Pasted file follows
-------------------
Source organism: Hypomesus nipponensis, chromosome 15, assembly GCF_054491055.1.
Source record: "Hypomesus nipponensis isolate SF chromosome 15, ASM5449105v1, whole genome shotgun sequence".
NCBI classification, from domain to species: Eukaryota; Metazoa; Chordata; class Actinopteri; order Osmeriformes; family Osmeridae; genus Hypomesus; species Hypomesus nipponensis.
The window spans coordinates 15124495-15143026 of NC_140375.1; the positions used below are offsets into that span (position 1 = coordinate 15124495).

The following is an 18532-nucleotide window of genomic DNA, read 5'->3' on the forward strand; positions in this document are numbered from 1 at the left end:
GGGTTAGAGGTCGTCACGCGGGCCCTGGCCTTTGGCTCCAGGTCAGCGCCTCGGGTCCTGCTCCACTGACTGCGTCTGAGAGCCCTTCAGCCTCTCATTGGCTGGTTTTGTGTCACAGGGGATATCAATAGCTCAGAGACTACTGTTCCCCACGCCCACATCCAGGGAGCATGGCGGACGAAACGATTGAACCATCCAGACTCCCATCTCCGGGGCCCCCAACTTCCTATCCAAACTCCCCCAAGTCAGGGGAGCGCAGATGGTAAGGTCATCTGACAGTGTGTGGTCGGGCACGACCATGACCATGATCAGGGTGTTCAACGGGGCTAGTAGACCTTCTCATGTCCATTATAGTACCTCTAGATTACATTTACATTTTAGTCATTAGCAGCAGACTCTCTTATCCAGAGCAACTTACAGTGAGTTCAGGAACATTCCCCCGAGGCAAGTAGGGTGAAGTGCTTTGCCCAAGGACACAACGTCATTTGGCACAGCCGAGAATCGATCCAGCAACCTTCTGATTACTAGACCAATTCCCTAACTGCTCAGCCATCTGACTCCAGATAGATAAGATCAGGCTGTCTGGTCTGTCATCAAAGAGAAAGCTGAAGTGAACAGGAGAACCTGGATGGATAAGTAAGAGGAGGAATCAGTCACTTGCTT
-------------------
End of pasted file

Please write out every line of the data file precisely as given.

Source organism: Hypomesus nipponensis, chromosome 15, assembly GCF_054491055.1.
Source record: "Hypomesus nipponensis isolate SF chromosome 15, ASM5449105v1, whole genome shotgun sequence".
NCBI classification, from domain to species: Eukaryota; Metazoa; Chordata; class Actinopteri; order Osmeriformes; family Osmeridae; genus Hypomesus; species Hypomesus nipponensis.
The window spans coordinates 15124495-15143026 of NC_140375.1; the positions used below are offsets into that span (position 1 = coordinate 15124495).

The following is an 18532-nucleotide window of genomic DNA, read 5'->3' on the forward strand; positions in this document are numbered from 1 at the left end:
GGGTTAGAGGTCGTCACGCGGGCCCTGGCCTTTGGCTCCAGGTCAGCGCCTCGGGTCCTGCTCCACTGACTGCGTCTGAGAGCCCTTCAGCCTCTCATTGGCTGGTTTTGTGTCACAGGGGATATCAATAGCTCAGAGACTACTGTTCCCCACGCCCACATCCAGGGAGCATGGCGGACGAAACGATTGAACCATCCAGACTCCCATCTCCGGGGCCCCCAACTTCCTATCCAAACTCCCCCAAGTCAGGGGAGCGCAGATGGTAAGGTCATCTGACAGTGTGTGGTCGGGCACGACCATGACCATGATCAGGGTGTTCAACGGGGCTAGTAGACCTTCTCATGTCCATTATAGTACCTCTAGATTACATTTACATTTTAGTCATTAGCAGCAGACTCTCTTATCCAGAGCAACTTACAGTGAGTTCAGGAACATTCCCCCGAGGCAAGTAGGGTGAAGTGCTTTGCCCAAGGACACAACGTCATTTGGCACAGCCGAGAATCGATCCAGCAACCTTCTGATTACTAGACCAATTCCCTAACTGCTCAGCCATCTGACTCCAGATAGATAAGATCAGGCTGTCTGGTCTGTCATCAAAGAGAAAGCTGAAGTGAACAGGAGAACCTGGATGGATAAGTAAGAGGAGGAATCAGTCACTTGCTT